…and why! The same tourist attractions are mentioned again and again in the various travel guides and blogs that I read.
Most cities tend to have a variety of attractions which most of the masses flock to. With that being said, they should definitely have been stops on our recent visit to Lisbon.
How could you go to such a place and not see the biggest sights you ask? Here’s why we decided to pass-up on those attractions. First of all, we do not advise visitors of Lisbon to seek out these attractions. We have experienced them first hand, and decided not continue. For our preferences, they were not the right places to be on our trip. A lot of very similar experiences can be had simply by looking around. There is usually a free alternative to the majority of these attractions. These alternative activities also don’t require you to wait through long lines!
Castelo Sao Jorge
Castelo Sao Jorge lies high above Lisbon. It is quite a long walk from the nearest metro station, which is 30 minutes away. Thankfully, there are free elevators which save visitors from the exhausting hike. I actually only discovered the first elevator by accident. I followed a tour group and found myself wondering why the vanished into some building. I stood in front of the first elevator curiously, realizing that I have discovered an extraordinary alternative to walking. The second elevator is much more obvious and visible further up the mountain.
Upon our arrival we immediately found the entrance to Castelo Sao Jorge, which was constructed in the 11th century. Naturally, this was the home of kings. Because of this, the construction was very militarized with many guard towers. The fortress was almost completely destroyed during the earthquake in 1755.
Today, one can view the many renovations and reconstructions on a viewing platform, which is located over the city. The line to enter the fortress would have taken over thirty minutes to get through. Instead of waiting, we decided to explore the beautiful side streets around the castle. We didn’t have a good look at the castle on our walk, but we did see a lot the very pretty surroundings. When we got back around, the line was even longer. Because of this, we decided agains’t this attraction.
We decided to go down the mountain a different way than our initial ascent. We found a viewing point that did not have an entrance fee, and was only a few meters below the Castle. There are some other good views from here, as well. It’s possible to see even more than the castle for free!
R. de Santa Cruz do Castelo,
1100-129 Lissabon, Portugal
Elevator Santa Justa in Lisbon
This elevator was built in 1902. It is very visible in old town, largely because of its iron construction.
This elevator was designed by a student of Gustave Eiffel. It is basically a freestanding elevator that connects the upper and lower parts of the city (which have a height difference of 45 meters). The elevator used to run on steam, but was converted to electric in 1907. There is also a spiral staircase on the upper platform, which leads to a viewing area where you can see the city.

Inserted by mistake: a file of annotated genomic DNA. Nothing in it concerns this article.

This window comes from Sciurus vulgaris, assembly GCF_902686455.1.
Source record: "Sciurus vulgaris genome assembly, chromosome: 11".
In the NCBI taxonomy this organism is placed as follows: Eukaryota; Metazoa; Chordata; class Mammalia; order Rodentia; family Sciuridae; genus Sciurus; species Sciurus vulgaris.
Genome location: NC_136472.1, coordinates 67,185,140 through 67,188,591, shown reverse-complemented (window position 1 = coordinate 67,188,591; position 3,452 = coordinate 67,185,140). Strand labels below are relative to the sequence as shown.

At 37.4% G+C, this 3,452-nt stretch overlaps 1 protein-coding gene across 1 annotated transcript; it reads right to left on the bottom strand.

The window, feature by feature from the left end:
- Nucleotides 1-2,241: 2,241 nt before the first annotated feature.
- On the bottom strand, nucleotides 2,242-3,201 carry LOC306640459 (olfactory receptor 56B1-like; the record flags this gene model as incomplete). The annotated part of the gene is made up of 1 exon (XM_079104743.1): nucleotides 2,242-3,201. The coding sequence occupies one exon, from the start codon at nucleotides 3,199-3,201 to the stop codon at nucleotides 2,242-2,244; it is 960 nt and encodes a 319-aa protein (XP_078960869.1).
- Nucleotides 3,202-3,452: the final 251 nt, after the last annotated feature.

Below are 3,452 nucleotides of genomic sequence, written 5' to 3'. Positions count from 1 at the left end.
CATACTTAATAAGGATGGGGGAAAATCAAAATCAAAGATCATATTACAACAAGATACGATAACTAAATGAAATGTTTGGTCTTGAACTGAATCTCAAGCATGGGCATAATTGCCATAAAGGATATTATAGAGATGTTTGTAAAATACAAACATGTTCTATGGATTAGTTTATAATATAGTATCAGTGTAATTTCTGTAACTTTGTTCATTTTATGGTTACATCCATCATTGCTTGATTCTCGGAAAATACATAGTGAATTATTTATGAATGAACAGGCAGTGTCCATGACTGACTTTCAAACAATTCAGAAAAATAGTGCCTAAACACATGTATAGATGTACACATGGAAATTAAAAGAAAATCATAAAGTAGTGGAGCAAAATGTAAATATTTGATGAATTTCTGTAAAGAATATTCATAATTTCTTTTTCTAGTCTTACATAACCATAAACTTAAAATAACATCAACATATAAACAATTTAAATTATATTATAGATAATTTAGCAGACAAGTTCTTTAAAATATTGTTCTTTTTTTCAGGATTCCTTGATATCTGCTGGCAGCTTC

When we arrived at the elevator, we noticed long lines at the entrance. A look upward gave us a little more confidence to walk; the height difference isn’t too bad. Going on foot is a recommended alternative to waiting in line. The elevator cabin is usually pretty full (up to 24 people). Waiting can take up to 15 minutes, even in the off-season! Riding this elevator is quite an experience. The viewing platform at the top is fantastic. With that being said, keeping your eyes open around the upper town can provide you with viewing areas that don’t cost you anything! We decided against this attraction, and admired the view of the city elsewhere.
R. do Ouro,
1150-060 Lissabon, Portugal
March – October: 7 – 23
November – February: 7 – 21
Santa Justa ticket: 5,00 € (2 trips, lookout platform)
Viewing platform: 1,50 €
Further variants are offered.
Tram Line 28
Originally, I really wanted to ride on the famous tram line 28. The tour begins at Largo Martim Moniz, and goes through the old town along with Alfama. This tram can also get you to Prazeres cemetery within an hour.
We saw the tram pass by us on our first day in Lisbon; it was incredibly full. I had hoped that the crowds wouldn’t be too massive towards the beginning of the route. I wanted to be seated at one of the few windows, instead of standing and swaying with the masses of people. I had intended to take some photos or videos. March isn’t a very popular time of year to visit Lisbon. With that in mind, we wanted to try and ride the tram.
Upon our arrival, we were greeted by large crowds. We would have had to wait for three trains to go by before we would even be able to board. I already didn’t feel like waiting. Much to my dismay, the seating inside of the train didn’t look very comfortable. Because of these factors, we decided not to ride the famous “Tram Line 28”.
If you want to drive nevertheless, the trains of the Yellow Bus tour are substantially empty, but the journey is also substantially more expensive.